Today, Christians all over the world celebrated Easter, the resurrection of Jesus Christ, which got me to thinking about the whole death and new life thing.
Webster tells us that resurrection means the act of causing something that had ended or been forgotten or lost to exist again. I say that even though we do everything we can to evade death, for new life to bloom and growth to occur, death must first be endured.
Death can be found in different forms. There is the obvious physical but there’s also spiritual, emotional, and relational. And then there’s the end of a job, end of schooling, and even the end of addictions. Sometimes the end happens against our will, sometimes it happens because we bring it on ourselves by making not so good choices, and sometimes we initiate it because we’re ready for a new chapter in our lives. Anything that changes our life story and give us a new normal is a death.
Our own birth is also a death of sorts. We moved from one type of life, swimming in the nice warm dark womb, the muted sound of our mother’s voice vibrating through our being, to be born into a new life in the cold and bright light. We went from weightless snuggly warmth to loud cold harshness.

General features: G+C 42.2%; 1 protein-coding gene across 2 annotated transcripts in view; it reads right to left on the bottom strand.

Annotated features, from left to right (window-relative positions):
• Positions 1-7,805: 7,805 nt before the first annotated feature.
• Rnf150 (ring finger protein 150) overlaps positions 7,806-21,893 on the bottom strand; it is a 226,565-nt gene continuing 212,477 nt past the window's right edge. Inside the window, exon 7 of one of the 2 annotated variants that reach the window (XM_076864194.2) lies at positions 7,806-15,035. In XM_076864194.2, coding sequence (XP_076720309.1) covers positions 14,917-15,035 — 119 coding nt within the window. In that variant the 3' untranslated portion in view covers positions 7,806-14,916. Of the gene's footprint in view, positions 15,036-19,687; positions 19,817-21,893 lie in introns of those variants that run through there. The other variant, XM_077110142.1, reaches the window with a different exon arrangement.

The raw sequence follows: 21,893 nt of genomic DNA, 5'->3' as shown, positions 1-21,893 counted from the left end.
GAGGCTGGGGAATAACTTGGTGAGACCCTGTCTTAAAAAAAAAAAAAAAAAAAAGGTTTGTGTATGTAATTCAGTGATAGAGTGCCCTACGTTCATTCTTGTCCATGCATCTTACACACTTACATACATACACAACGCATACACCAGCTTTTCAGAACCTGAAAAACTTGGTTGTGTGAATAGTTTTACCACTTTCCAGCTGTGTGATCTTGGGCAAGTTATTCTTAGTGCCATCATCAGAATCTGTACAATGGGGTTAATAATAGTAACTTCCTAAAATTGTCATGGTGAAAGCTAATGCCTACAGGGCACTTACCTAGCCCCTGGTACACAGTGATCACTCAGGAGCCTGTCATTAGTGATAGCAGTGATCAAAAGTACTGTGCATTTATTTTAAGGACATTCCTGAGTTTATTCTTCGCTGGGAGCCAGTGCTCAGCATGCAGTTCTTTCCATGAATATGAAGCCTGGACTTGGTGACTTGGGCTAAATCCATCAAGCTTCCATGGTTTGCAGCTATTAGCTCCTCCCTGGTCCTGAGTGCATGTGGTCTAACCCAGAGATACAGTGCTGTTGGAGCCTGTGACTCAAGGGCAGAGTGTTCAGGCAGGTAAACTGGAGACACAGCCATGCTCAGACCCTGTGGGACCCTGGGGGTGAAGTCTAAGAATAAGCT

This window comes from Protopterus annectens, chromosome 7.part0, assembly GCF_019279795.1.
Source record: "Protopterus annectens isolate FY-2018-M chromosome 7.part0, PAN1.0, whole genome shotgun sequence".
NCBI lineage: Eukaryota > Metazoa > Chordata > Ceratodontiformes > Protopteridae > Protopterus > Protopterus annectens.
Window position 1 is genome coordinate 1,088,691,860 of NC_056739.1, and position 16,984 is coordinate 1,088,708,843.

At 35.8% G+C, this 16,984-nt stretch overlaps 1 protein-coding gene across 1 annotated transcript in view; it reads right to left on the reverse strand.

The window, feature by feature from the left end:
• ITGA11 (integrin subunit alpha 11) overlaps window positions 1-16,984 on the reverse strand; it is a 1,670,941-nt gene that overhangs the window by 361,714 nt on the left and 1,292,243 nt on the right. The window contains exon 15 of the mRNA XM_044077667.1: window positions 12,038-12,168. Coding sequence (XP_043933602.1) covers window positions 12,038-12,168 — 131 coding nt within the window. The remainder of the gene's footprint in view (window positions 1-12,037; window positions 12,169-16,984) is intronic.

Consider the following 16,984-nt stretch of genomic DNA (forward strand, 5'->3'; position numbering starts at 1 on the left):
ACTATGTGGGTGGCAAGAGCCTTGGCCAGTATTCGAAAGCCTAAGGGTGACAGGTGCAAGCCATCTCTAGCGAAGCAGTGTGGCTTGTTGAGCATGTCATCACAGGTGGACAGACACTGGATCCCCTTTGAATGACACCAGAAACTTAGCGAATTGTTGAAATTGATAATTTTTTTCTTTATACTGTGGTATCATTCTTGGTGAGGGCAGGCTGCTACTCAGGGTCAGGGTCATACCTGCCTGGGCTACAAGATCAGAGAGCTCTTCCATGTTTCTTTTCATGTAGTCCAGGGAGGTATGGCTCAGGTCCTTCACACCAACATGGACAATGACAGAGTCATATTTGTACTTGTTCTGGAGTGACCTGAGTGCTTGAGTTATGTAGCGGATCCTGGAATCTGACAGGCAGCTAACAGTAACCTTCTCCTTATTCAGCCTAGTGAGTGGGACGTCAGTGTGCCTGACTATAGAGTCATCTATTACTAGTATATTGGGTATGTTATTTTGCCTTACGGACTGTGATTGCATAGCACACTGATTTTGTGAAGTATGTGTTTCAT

On a global scale, each year the world experiences its own type of death. This winter, large parts of the US experienced a brutal winter. Cold upon cold. Snow upon snow. We’re coming up toward the end of April and it’s not over yet. Even points south have not completely entered spring yet. In central Texas, the flowers have arrived but there are still trees that have yet to put all their leaves out.
And then there’s the jack pine tree. This tree does not drop all of its seeds as they ripen; the majority remain in closed cones that stay on the branches. It’s only when a fire occurs that the intense heat opens the cones which allows the seeds to fall to the ground where the fire has prepared the site for new seedlings by burning away much of the existing vegetation. Sometimes that includes the mother tree.
Another example are the plants that sprout from bulbs which must endure sub-freezing temperatures before they can bloom in the spring.
For new life to bloom and growth to occur, death must first be endured.
Each day when we wake up, we experience our own daily resurrection and an opportunity to grow in new ways. We don’t have to wait until Monday or the first of the month or even the first of the year to move forward. We can take this daily opportunity to move forward and grow. If there are setbacks during the day, even then we can take a deep breath, put it behind us and start over. Sometimes we have to start over multiple times a day but that’s ok. Moving forward in growth is what counts.
What about you? Have you experienced a death of sorts? What does your new life look like? I’d love to hear from you!